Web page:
Vein of Iron Summary
Vein of Iron stresses one of Glasgow’s dominant themes: that only the strong can make it through the hardships of life. As in many other Glasgow novels, including Barren Ground, the most obvious of these hardships is the lack of money. Ada Fincastle, the protagonist of Vein of Iron, has been aware of her family’s precarious financial situation from her earliest years.
Her father, however, unlike Dorinda’s father, is an educated man; indeed, his intellectual gifts have been his downfall. A Presbyterian minister, he had published a brilliant but unconventional book; as a result, he lost his church and his profession, and he had to move back to his Appalachian home, where he lives with his mother, attempting to support the household on what he can make as a schoolmaster.
Ada’s childhood is summed up by her disappointment when her father brings her a cheap doll for Christmas instead of the one with real hair on which she had set her heart. Her character is summed up by the comment made at that time—that the child has a single heart. Although that singleness of affection means that Ada will never be happy with the wrong doll, in later life it enables her to cling to her love for Ralph McBride until together they find happiness.
The love story of Ada Fincastle and Ralph McBride begins in their childhood, when they are schoolfellows. By the time Ada is twenty, she knows that she is in love with Ralph, who is then a young law student. After a quarrel, however, Ralph gets involved with another young woman; when he is found in a compromising situation, he is forced by her parents to marry her. Years pass; Ralph goes into military service during World War I. When he returns home on leave, separated from his wife but not yet divorced, he and Ada spend some idyllic days together in a mountain cabin before Ralph returns to his unit.
When Ada’s pregnancy becomes known, the devout Christians of her community treat her like an outcast. Eventually, Ada, her father, her aunt, and her little son move to Queenborough, where Ada can find a job in a store, while her father again turns to teaching. Although this is a very difficult period for Ada, she endures. When Ralph at last finds her and the son he did not know he had, it seems that her trials are over.
Yet the pattern repeats itself. Ralph is injured in an accident. Ten years of savings go for his medical care. Then, just as the family is getting back on its feet, the Depression bursts upon them. The plight of the McBrides, who have always worked hard and saved what they could, only to lose their jobs and their savings, is repeated over and over. Ironically, Ralph and Ada show a strength in adversity that is lacking in Ada’s once-wealthy kinfolk, who formerly snubbed her and now must accept her generosity.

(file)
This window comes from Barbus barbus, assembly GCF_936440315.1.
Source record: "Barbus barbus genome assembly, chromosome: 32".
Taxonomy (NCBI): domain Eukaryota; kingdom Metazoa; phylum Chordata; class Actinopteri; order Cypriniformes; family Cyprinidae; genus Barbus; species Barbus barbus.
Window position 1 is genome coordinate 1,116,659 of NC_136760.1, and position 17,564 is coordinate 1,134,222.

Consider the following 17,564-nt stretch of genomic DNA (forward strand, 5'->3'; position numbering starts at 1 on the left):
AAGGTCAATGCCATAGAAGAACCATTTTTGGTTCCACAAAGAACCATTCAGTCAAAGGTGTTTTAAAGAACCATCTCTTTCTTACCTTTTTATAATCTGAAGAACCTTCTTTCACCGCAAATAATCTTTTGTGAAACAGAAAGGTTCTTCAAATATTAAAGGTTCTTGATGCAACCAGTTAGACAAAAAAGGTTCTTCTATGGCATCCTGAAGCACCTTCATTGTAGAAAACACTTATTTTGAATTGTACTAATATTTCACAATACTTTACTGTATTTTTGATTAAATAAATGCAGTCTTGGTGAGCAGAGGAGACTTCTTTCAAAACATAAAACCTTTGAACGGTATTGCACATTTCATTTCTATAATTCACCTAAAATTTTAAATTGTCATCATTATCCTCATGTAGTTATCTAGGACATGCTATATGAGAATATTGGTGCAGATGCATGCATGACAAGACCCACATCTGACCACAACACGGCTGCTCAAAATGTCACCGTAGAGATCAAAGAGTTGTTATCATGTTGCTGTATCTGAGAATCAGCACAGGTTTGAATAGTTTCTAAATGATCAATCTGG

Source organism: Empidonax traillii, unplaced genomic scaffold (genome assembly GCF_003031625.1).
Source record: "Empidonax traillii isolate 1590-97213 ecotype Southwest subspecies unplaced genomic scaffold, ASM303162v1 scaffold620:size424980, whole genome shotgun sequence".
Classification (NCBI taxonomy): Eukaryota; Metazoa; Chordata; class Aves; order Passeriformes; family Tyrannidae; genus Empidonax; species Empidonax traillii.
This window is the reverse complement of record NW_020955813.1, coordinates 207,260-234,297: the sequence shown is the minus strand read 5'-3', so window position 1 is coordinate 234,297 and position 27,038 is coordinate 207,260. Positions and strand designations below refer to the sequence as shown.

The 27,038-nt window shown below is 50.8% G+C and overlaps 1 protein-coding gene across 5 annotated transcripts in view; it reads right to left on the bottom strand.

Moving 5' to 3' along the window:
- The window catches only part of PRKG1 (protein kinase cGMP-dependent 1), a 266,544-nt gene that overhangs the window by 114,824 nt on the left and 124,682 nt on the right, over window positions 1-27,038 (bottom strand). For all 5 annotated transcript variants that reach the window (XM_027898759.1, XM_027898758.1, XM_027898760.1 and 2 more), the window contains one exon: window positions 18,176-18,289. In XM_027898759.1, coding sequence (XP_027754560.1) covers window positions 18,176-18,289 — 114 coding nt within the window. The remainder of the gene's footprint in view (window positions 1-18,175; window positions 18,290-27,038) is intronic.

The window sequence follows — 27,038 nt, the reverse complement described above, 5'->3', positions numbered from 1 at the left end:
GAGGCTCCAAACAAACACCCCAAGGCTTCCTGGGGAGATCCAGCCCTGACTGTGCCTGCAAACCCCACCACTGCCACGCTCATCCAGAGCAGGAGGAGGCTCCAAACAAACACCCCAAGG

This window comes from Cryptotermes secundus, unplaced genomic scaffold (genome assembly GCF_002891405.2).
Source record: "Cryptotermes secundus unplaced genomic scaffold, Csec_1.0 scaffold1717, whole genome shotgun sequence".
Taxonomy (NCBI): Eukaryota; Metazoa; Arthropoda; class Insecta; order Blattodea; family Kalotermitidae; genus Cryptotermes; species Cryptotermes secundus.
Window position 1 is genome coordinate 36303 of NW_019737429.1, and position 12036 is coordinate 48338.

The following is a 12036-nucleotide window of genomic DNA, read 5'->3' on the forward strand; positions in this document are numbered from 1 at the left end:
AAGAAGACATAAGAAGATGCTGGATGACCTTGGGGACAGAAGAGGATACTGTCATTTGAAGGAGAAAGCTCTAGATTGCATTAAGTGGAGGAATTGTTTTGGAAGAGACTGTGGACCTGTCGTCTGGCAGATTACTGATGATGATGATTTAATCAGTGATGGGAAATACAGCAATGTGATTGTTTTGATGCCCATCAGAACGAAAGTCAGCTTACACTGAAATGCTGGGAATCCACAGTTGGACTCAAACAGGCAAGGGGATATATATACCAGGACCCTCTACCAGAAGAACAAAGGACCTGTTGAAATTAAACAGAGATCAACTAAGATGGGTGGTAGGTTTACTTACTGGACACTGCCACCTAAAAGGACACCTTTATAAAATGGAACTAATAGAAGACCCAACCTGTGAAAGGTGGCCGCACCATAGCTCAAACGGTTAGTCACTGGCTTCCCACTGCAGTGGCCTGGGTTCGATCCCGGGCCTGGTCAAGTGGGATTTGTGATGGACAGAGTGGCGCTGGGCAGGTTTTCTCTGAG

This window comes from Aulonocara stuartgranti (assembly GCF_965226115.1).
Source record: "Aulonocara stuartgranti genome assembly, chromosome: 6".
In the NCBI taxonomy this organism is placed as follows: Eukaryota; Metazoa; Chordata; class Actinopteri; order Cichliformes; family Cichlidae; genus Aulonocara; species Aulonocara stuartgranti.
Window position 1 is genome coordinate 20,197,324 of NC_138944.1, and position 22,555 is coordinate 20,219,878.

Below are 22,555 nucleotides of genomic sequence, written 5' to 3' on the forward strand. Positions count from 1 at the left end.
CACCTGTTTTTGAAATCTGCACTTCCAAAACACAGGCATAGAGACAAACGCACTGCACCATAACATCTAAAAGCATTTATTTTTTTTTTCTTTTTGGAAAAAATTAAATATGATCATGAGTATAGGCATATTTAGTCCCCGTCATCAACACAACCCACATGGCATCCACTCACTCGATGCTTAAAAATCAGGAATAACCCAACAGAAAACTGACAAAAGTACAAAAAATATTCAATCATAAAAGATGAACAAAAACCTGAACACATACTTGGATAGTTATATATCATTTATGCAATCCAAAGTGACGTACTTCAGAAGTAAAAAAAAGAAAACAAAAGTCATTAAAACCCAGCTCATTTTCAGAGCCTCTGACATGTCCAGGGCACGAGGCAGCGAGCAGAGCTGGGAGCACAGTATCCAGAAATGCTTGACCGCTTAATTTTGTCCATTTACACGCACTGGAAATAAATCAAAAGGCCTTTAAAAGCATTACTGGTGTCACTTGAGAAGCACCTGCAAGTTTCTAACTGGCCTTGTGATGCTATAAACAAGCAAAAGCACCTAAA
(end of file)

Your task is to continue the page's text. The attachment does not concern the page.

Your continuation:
At the end of the novel, Ralph and Ada move back to their old Appalachian home. Even though they will probably always be poor and even though the first glow of love is gone, they realize that they have found happiness in their love for each other. The comparison with Barren Ground is obvious. In Vein of Iron, the protagonist’s first love is basically a man of character (although he has his weaknesses) who never ceases loving her. In turn, she retains her capacity to love and, though it brings her heartaches, in the end that openness gives her contentment.
Although much in the two plots is similar—the disappointment in love, the illicit sexual relationships resulting in pregnancy, the unstable and unhappy family situations, and the haunting poverty—the heroines, though both strong, react in very different ways to life’s hardships. Where Dorinda denies her emotional being, Ada draws strength from it. Not only her ancestry but also her willingness to love gives her the iron to endure.
Ellen Glasgow divides Vein of Iron into five parts: “Toward Life,” “The Single Heart,” “Life’s Interlude,” “God’s Mountain,” and “The Dying Age.” In the first three parts, Ada Fincastle...
(The entire section is 1,842 words.)